Joe Porada – Frenchman Bay Regional Shellfish Committee
Mark Whiting – Hancock County Soil and Water Conservation District
short project summary (PDF)
The Frenchman Bay Regional Shellfish Committee (FBRSC) formed in 2010 in response to intensive harvesting on local flats during red-tide closures. The shellfish ordinance covers seven towns—Ellsworth, Franklin, Hancock, Lamoine, Sorrento, Sullivan, and Trenton—which span the bay from Bar Harbor to the Schoodic Peninsula.
FBRSC is several years into a partnership with the Hancock County Soil & Water Conservation District (HCSWCD) focused on enhancing clam harvests on Frenchman Bay mudflats.
Early efforts involved directly seeding the flats with the goal of enhancing clam populations. However, the hatchery spat struggled to survive the first year. The group also experimented with clam seed recruitment boxes with mixed results.
Starting in 2020, FBRSC purchased seeds from the Downeast Institute and grew them on the flats under 5 ft. by 14 ft. mesh nursery nets designed by Joe Porada and created by clammers. The nets are inspired by “Beal Boxes,” but are able to hold more clams, and can be placed at the bottom of the water column. At the end of the season, the juvenile clams were overwintered in a lobster pound at the Downeast Institute in floating oyster bags. These older, viable clams were then transplanted into recently harvested flats and covered with predator exclusion nets, which proved mostly effective in shielding the clams from crabs and gulls. At the end of the second growing season, the nets were removed.
In 2021, the Shellfish Committee replicated the experiment with quahog seed on two study sites at Marlboro Beach, Lamoine and Settler’s Landing in Hancock. The nets were damaged, and mortality was high.
This netting project led to two successful seasons seeding clam spat, although scalability remains a challenge. FBRSC recognized the importance of maintaining the breeding population of large, wild clams, and in a similar vein to Maine’s lobster law, moved to protect clams over four inches in length, which have greater reproductive potential.
Harvesters were hired for project management and data acquisition work, a decision which increased the equity of the project and directly engaged clammers in the management and conservation of their resource.
The 610 Project is an initiative to reopen 610 acres of closed clam flats in Frenchman Bay. The project aims to build capacity for opening flats by improving communication, and identifying and fixing pollution sources. Through collaborations with DMR, DEP, and the towns, project partners made progress in opening more than 70% of the acres that were closed at the start of the project. They also used Microbial Source Tracking (MST) to identify sources of contamination and worked with UMaine scientists to understand tidal patterns that were influencing continued closures in Egypt Bay and in the western part of Frenchman Bay.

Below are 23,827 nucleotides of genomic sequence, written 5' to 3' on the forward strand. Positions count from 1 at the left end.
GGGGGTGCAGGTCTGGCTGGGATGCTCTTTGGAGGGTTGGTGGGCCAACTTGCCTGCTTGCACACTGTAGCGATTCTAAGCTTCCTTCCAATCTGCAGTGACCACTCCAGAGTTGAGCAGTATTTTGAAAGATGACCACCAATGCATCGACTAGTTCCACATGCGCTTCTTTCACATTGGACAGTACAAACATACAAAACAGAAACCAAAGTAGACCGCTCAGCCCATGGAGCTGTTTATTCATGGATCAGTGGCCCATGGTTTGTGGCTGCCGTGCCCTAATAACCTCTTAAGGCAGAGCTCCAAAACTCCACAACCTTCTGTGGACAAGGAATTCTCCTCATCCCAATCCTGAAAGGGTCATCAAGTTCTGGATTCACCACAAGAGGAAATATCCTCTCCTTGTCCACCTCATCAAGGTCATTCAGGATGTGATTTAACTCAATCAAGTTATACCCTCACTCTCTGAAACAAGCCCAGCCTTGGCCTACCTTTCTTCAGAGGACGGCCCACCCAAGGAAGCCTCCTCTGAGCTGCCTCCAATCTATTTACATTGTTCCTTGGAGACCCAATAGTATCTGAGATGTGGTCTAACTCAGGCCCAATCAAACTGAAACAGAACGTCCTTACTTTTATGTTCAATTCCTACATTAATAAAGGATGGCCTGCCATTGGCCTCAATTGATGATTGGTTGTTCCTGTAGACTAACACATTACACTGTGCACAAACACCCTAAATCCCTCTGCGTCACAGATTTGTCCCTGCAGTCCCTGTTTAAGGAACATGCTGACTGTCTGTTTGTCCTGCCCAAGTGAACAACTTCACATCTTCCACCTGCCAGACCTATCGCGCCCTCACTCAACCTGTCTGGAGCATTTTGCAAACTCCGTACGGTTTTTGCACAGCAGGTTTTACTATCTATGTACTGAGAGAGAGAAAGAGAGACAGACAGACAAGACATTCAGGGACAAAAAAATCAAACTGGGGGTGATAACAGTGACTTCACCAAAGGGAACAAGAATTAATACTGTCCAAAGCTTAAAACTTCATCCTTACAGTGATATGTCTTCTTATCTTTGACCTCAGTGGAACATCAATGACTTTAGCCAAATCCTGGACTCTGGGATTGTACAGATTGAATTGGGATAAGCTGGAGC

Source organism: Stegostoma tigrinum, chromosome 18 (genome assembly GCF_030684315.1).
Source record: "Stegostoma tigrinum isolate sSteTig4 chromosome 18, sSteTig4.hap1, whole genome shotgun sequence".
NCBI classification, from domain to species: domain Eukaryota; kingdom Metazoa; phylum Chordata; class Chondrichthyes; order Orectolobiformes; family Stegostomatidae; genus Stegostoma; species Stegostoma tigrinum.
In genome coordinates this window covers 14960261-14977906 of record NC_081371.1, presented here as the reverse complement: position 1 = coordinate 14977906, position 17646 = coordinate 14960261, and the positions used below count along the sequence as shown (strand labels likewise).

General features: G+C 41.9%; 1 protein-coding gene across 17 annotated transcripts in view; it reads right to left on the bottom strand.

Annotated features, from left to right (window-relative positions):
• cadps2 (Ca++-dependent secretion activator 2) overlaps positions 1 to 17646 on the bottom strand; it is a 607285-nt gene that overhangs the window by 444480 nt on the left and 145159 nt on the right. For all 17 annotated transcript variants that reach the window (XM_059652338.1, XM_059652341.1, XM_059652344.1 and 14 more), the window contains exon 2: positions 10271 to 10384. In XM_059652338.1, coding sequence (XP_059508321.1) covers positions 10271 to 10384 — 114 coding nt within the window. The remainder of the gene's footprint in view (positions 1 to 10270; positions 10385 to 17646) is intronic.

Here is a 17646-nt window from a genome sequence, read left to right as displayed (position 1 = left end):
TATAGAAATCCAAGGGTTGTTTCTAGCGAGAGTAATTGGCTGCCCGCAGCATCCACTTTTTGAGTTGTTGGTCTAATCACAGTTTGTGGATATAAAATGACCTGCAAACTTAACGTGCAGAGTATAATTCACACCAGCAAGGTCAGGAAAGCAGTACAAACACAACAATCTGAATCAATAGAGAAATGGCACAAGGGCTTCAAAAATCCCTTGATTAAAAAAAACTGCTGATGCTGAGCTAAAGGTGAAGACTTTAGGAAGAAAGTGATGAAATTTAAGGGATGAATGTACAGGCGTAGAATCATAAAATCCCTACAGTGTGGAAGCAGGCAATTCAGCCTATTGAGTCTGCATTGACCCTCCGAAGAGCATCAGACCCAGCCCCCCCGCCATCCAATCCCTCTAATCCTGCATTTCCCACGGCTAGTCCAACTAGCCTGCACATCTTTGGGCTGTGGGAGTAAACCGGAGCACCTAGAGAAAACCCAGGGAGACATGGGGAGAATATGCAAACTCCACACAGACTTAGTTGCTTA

Through the Green Crab Control Project, FBRSC trapped green crabs in certain coves, measured the impact of this trapping, and researched marked-based options for green crab control, such as participating in live-markets, supplying processing facilities, or providing suppliers with chitin from green crab shells.
- Clam survival was best in low intertidal habitat
- The current approach to seeding, netting, and using recruitment boxes may be too labor intensive for large scale application
- FBRSC had difficulty completing the work with volunteer conservation hours; it may be necessary to hire people for the most labor-intensive work
- This work may have an aquaculture application, but few members are interested in aquaculture projects
- The FBRSC will continue to hire local harvesters
- FBRSC will explore the direct seeding of quahog spat in future research
- An area of future opportunity could be mentorship to encourage a younger generation of clammers
The FBRSC is two years into a successful—albeit labor intensive—seeding project, and over a decade into ongoing shellfish sustainability work. FBRSC benefits from regional partnerships and the support of the seven communities that make up the shellfish ordinance, but managing the mudflats of Frenchman Bay is no small task. As a next step, FBRSC hopes to test the idea that establishing large reproductive clams will provide the natural spat needed to keep flats productive, especially in heavily harvested areas.
FBRSC and Frenchman Bay Partners create the 610 Project and apply for funding
Groups collaborate on a conservation action plan for Frenchman Bay
Frenchman Bay Partners work with AmeriCorps volunteer Emma Fox to develop an economic report on the impacts of closed clam flats
An agreement between clammers and mussel harvesters leads to the first
Intertidal Mussel Ordinance in the state
FBRSC received funding for 610 Project
FBRSC received funding to survey and trap green crabs and continue the 610 Project
Jordan River becomes key an area of concern due to declining water quality
Hancock County Soil & Water Conservation District and Frenchman Bay Regional Shellfish Committee begin exploring ways to sustain soft-shell clam harvests
FBRSC used hatchery spat to seed harvested clam flats and accelerate recovery, and conducted Beal Box experiments
Hancock County Soil & Water Conservation District received funding for pollution tracking in Jordan River and Egypt Bay
Two-year nursery net experiment
“Fishermen, researchers to trap green crabs in Frenchman Bay” (Bangor Daily News)
“Protecting and reviving flats focus of decade-long effort” (Ellsworth American)
Frenchman Bay Regional Shellfish Committee
“Working Waterfronts and Mudflat Habitat: Addressing Marine-Based Livelihoods in Frenchman Bay” (Frenchman Bay Partners)